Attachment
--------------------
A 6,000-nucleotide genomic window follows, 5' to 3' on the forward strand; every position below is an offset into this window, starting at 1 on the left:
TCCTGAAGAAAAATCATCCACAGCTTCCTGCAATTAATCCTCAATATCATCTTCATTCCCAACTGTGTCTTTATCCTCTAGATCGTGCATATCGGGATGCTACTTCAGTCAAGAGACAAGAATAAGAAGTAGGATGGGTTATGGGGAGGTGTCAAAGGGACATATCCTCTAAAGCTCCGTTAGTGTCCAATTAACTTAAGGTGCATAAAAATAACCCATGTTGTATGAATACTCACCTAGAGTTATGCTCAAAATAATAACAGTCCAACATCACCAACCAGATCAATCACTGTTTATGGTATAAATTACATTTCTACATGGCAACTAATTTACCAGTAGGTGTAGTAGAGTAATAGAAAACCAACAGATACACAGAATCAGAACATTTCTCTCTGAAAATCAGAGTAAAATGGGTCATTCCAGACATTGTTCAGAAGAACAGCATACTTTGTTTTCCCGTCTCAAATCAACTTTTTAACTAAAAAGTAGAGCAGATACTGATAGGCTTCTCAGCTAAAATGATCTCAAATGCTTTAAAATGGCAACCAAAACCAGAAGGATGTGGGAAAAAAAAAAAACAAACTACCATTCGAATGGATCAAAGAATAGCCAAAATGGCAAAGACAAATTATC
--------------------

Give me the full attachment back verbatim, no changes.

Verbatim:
A 6,000-nucleotide genomic window follows, 5' to 3' on the forward strand; every position below is an offset into this window, starting at 1 on the left:
TCCTGAAGAAAAATCATCCACAGCTTCCTGCAATTAATCCTCAATATCATCTTCATTCCCAACTGTGTCTTTATCCTCTAGATCGTGCATATCGGGATGCTACTTCAGTCAAGAGACAAGAATAAGAAGTAGGATGGGTTATGGGGAGGTGTCAAAGGGACATATCCTCTAAAGCTCCGTTAGTGTCCAATTAACTTAAGGTGCATAAAAATAACCCATGTTGTATGAATACTCACCTAGAGTTATGCTCAAAATAATAACAGTCCAACATCACCAACCAGATCAATCACTGTTTATGGTATAAATTACATTTCTACATGGCAACTAATTTACCAGTAGGTGTAGTAGAGTAATAGAAAACCAACAGATACACAGAATCAGAACATTTCTCTCTGAAAATCAGAGTAAAATGGGTCATTCCAGACATTGTTCAGAAGAACAGCATACTTTGTTTTCCCGTCTCAAATCAACTTTTTAACTAAAAAGTAGAGCAGATACTGATAGGCTTCTCAGCTAAAATGATCTCAAATGCTTTAAAATGGCAACCAAAACCAGAAGGATGTGGGAAAAAAAAAAAACAAACTACCATTCGAATGGATCAAAGAATAGCCAAAATGGCAAAGACAAATTATC